September 21st, 2014 @ 2:55 am

    Stacy doesn’t read SF. Smitty, on the other hand…

  25. Kyle Kiernan
    September 21st, 2014 @ 4:57 am

    Never could get involved in the DtF novels, maybe because of what others have written here that you have to keep on accepting the Change premise every minute of the story. In the Island books at least you only had to bit the apple once and not worry about it ever again.
    I’s like to see him get back to his Peshawar Lancers universe. That one was a multi-read just like his Draka novels were.

  26. Eric Ashley
    September 21st, 2014 @ 7:49 am

    I’ve read the first three of DtF, and enjoyed them, but stopped there.

    I Tthem as pandering to his atheist and pagan audience. Although somewhat cleverly.

    Now maybe later books deal with this….but in the RW alt future….the Mormons run over the top of any group and restart civ. And no, I’m not a Mormon.

  27. Kimmy84
    September 21st, 2014 @ 8:06 am

    What were the names of those books? I don’t see them on Amazon. “Dies” was written in 2004, I don’t see any by the author prior.

  28. Gahrie
    September 21st, 2014 @ 8:19 am

    They were the Island in the Sea of Time books..
    Island in the Sea of Time
    Against the Tide of Years
    On the Oceans of Eternity
    Some of us have been waiting an awful long time for him to write a couple of more books in this series.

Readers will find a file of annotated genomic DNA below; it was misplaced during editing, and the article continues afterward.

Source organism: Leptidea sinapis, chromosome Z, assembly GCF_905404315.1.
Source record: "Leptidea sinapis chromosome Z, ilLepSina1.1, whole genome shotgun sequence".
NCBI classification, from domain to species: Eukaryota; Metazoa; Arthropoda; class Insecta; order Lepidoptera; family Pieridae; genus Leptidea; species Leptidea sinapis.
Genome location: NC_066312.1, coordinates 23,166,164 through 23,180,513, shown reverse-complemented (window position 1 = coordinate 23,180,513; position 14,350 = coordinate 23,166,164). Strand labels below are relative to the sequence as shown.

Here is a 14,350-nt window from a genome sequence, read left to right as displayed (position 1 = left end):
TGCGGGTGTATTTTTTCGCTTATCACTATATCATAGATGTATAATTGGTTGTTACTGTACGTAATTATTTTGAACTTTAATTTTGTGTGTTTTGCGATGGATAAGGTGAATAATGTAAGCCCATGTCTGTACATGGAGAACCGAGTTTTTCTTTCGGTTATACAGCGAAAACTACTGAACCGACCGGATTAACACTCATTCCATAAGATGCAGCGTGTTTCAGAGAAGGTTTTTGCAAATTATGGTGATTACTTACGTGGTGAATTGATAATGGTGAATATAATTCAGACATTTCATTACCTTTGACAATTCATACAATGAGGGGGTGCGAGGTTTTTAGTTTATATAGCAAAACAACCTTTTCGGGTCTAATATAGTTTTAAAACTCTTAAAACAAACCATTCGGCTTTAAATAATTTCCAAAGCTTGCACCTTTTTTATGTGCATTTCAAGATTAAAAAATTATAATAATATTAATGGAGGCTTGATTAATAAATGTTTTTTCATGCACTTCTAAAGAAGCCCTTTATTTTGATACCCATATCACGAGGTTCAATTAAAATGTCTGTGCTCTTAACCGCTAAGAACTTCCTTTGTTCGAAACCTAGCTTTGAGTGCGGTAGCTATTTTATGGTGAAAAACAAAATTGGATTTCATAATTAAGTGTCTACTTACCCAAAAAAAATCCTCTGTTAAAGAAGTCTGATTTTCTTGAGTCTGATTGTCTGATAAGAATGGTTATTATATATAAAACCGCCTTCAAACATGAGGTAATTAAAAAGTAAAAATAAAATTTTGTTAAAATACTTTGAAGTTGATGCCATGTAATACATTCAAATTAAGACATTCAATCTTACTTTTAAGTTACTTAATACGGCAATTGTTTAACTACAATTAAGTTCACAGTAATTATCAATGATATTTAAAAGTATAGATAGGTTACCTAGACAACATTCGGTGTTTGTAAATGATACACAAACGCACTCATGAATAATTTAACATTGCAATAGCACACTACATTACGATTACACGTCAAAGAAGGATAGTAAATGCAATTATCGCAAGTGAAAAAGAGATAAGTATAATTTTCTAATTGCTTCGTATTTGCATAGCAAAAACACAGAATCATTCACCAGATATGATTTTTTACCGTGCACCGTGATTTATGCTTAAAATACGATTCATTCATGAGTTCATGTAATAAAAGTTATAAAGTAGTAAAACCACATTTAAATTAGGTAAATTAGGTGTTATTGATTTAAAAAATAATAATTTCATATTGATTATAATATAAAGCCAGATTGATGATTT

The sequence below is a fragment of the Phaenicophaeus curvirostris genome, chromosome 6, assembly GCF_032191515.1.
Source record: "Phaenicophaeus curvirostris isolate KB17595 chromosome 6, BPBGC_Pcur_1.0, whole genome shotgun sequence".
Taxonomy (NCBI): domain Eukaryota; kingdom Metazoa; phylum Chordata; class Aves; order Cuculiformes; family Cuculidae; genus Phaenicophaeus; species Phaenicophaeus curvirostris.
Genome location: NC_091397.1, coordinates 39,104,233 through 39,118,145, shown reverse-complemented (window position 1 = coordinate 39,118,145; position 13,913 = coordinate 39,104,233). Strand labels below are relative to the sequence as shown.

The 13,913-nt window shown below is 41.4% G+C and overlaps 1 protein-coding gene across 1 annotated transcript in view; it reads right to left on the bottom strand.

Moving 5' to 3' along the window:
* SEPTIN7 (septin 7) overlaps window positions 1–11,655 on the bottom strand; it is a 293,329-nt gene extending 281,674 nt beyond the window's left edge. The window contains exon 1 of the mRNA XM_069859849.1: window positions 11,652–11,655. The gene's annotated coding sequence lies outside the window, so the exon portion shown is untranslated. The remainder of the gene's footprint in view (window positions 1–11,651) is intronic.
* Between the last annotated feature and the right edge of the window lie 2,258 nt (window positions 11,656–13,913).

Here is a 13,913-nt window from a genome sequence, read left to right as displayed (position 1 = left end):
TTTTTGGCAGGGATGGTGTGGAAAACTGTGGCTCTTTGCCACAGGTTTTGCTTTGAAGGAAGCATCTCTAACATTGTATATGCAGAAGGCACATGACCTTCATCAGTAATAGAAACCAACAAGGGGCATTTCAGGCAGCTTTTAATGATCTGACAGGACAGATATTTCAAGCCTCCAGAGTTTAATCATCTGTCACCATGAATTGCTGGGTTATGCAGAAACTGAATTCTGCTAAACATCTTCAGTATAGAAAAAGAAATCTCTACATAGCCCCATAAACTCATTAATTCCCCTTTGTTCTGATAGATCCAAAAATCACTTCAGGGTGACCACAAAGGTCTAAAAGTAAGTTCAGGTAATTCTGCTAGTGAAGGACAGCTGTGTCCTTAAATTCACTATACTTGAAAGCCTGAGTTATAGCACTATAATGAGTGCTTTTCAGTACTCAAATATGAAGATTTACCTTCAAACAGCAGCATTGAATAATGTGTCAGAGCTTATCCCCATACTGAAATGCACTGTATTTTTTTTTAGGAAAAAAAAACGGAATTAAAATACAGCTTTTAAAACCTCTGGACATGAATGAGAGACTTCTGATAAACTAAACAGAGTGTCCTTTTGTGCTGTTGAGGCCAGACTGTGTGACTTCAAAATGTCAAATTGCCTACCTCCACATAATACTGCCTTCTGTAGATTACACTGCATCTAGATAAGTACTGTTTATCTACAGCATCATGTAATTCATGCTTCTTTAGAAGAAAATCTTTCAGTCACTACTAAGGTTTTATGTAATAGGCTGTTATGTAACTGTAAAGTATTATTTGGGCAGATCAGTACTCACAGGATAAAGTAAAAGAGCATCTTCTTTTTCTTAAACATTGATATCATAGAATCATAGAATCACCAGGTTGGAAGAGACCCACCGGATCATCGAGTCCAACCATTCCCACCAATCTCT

29. Gahrie
    September 21st, 2014 @ 8:22 am

    Stirling is very repectful to Christians in general, and Mormons in particular, in this series. He explicitly acknowledges their habit of preparing for emergencies.

  30. Gahrie
    September 21st, 2014 @ 8:27 am

    Oh and Stirling has written many books before these books….at least as early as the 1990’s. He began by writing in McCaffrey’s and Pournelle’s universes.

  31. NeoWayland
    September 21st, 2014 @ 8:42 am

    I agree.

  32. NeoWayland
    September 21st, 2014 @ 8:46 am

    There is a technopagan addendum to that.

    “Any sufficiently advanced magic is indistinguishable from technology.”

    Personally I don’t think the two are as far removed as it would seem.

  33. NeoWayland
    September 21st, 2014 @ 8:51 am